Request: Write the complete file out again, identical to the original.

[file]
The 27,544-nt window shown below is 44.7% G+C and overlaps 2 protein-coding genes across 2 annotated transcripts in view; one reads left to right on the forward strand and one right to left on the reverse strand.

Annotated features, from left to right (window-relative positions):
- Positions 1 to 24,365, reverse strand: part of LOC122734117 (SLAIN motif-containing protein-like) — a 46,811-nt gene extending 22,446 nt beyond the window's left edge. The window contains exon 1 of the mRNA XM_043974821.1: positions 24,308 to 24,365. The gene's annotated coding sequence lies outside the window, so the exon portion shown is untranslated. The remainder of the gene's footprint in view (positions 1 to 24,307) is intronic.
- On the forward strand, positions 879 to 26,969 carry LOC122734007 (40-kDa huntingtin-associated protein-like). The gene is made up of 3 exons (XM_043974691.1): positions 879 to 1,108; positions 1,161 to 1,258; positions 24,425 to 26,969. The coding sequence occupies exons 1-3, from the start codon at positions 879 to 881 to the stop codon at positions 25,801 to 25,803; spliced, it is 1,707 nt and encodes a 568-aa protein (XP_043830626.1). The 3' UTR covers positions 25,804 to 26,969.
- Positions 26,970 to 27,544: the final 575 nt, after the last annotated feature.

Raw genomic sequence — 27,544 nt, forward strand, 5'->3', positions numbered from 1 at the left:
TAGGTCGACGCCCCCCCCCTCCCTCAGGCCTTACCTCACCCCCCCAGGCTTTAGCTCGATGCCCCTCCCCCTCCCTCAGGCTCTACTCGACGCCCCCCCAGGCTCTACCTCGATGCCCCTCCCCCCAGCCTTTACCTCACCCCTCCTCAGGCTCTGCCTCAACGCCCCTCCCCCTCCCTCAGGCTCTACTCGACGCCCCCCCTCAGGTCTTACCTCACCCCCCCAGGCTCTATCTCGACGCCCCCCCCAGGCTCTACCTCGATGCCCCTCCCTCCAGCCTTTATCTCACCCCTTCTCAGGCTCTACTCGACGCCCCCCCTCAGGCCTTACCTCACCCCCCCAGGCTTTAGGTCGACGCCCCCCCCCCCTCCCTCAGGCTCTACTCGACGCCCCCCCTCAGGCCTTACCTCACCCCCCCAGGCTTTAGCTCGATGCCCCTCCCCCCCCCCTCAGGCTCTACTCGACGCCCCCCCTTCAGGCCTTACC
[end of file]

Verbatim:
The 27,544-nt window shown below is 44.7% G+C and overlaps 2 protein-coding genes across 2 annotated transcripts in view; one reads left to right on the forward strand and one right to left on the reverse strand.

Annotated features, from left to right (window-relative positions):
- Positions 1 to 24,365, reverse strand: part of LOC122734117 (SLAIN motif-containing protein-like) — a 46,811-nt gene extending 22,446 nt beyond the window's left edge. The window contains exon 1 of the mRNA XM_043974821.1: positions 24,308 to 24,365. The gene's annotated coding sequence lies outside the window, so the exon portion shown is untranslated. The remainder of the gene's footprint in view (positions 1 to 24,307) is intronic.
- On the forward strand, positions 879 to 26,969 carry LOC122734007 (40-kDa huntingtin-associated protein-like). The gene is made up of 3 exons (XM_043974691.1): positions 879 to 1,108; positions 1,161 to 1,258; positions 24,425 to 26,969. The coding sequence occupies exons 1-3, from the start codon at positions 879 to 881 to the stop codon at positions 25,801 to 25,803; spliced, it is 1,707 nt and encodes a 568-aa protein (XP_043830626.1). The 3' UTR covers positions 25,804 to 26,969.
- Positions 26,970 to 27,544: the final 575 nt, after the last annotated feature.

Raw genomic sequence — 27,544 nt, forward strand, 5'->3', positions numbered from 1 at the left:
TAGGTCGACGCCCCCCCCCTCCCTCAGGCCTTACCTCACCCCCCCAGGCTTTAGCTCGATGCCCCTCCCCCTCCCTCAGGCTCTACTCGACGCCCCCCCAGGCTCTACCTCGATGCCCCTCCCCCCAGCCTTTACCTCACCCCTCCTCAGGCTCTGCCTCAACGCCCCTCCCCCTCCCTCAGGCTCTACTCGACGCCCCCCCTCAGGTCTTACCTCACCCCCCCAGGCTCTATCTCGACGCCCCCCCCAGGCTCTACCTCGATGCCCCTCCCTCCAGCCTTTATCTCACCCCTTCTCAGGCTCTACTCGACGCCCCCCCTCAGGCCTTACCTCACCCCCCCAGGCTTTAGGTCGACGCCCCCCCCCCCTCCCTCAGGCTCTACTCGACGCCCCCCCTCAGGCCTTACCTCACCCCCCCAGGCTTTAGCTCGATGCCCCTCCCCCCCCCCTCAGGCTCTACTCGACGCCCCCCCTTCAGGCCTTACC